A screening event at No Name Cinema in Santa Fe in collaboration with Basement Films (courtesy No Name Cinema)

SANTA FE — In the hyper-capitalistic world of mainstream filmmaking, there’s not much room for experimental or nonlinear narratives, or for prioritizing access and agency above exclusivity and profit. But that elusive cinematic space has found a home in midtown Santa Fe thanks to three relative newcomers to New Mexico’s capital city.

Hailing from Oakland, No Name Cinema co-founders Justin Clifford Rhody and Abigail Smith, who are also beloved roommates, relocated to Santa Fe in 2018 and met collaborator Ben Kujawski, a recent transplant from Los Angeles, soon after. The three became fast friends, bonding over a shared interest in experimental cinema and subsequently discovering a lack of access to it in the City Different.  

The interior of experimental micro-cinema No Name Cinema during a screening (courtesy No Name Cinema)

“It felt like there was something of a hole, a gap. There’s a lot of film-related activity in New Mexico, especially lately, but it’s all very industry-centric and mainstream,” Rhody explains (Netflix and NBCUniversal have recently established studios in Albuquerque). “We felt like there was a real lack of anything experimental, artist films, things operating in the underground.” The seed of an idea was planted before the COVID-19 pandemic shuttered cinemas from coast to coast. In New Mexico, the state public health order tied reopening to county infection rates, keeping some theaters closed for over a year.

But the idea persisted, first manifesting as stay-home-era Twitch screenings. When No Name Cinema opened its doors in November 2021, Rhody admits the timing wasn’t ideal, with the pandemic’s fourth wave just beginning to ebb. But when they learned of affordable warehouse space for rent in Santa Fe’s notoriously pricey real estate market, they went for it. Masks are still required in the microcinema’s enclosed space, and Rhody says their patrons seem to appreciate that.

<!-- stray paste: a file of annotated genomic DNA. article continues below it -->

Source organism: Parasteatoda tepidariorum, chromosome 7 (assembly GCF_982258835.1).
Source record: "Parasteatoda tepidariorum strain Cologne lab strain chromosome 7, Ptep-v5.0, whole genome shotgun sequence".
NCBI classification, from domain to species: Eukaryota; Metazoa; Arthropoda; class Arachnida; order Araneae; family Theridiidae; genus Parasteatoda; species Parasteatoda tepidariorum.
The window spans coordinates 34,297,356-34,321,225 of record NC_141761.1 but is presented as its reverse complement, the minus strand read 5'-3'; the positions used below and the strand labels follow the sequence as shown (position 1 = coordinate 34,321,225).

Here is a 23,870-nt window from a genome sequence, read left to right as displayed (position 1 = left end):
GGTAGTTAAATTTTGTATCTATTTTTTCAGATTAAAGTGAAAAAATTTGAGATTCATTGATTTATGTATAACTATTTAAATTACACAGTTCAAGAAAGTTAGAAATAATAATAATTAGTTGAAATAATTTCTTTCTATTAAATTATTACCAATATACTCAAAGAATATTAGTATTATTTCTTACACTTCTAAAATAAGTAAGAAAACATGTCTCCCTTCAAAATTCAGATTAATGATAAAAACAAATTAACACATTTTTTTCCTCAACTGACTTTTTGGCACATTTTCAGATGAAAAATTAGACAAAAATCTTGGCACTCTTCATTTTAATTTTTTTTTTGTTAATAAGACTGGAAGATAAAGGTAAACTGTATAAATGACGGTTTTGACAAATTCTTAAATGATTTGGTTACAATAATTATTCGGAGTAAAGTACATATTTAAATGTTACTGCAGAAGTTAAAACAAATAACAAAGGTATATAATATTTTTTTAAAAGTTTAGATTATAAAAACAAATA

From “Misery Machine” (2018), dir. Ben Kujawski (courtesy the artist)

Even in a city like Santa Fe with global art status, believing that an experimental micro-cinema could debut and thrive during an ongoing pandemic requires a defiant sort of optimism. Rhody’s expectations were more low-key. “We wanted to start it because we wanted it to exist. When we started out, we literally said out loud, ‘If two people show up, that would be awesome,’” Rhody recalls. 

From an anti-business, donation-based ticketing model to transgressive programming and a goal of building a participatory arts community, No Name Cinema defies mainstream rules and norms at every turn. Yet, with each rule collectively discarded by its co-founders, the response from a wide-ranging group of local film lovers has been to show up — even when that means standing up. 

From “Move Outs” (2020), dir. Justin Clifford Rhody (courtesy the artist)

“We can seat 40 people and there have been multiple events and screenings where it’s standing room only, and people choose to stand throughout,” said Rhody. “At the smallest screening, there was a turnout of 15 people, which is still great and way above our initial expectations. It has been a wide, diverse group — there are teenagers and people in their late-eighties, and they’re all asking questions during the Q&A.”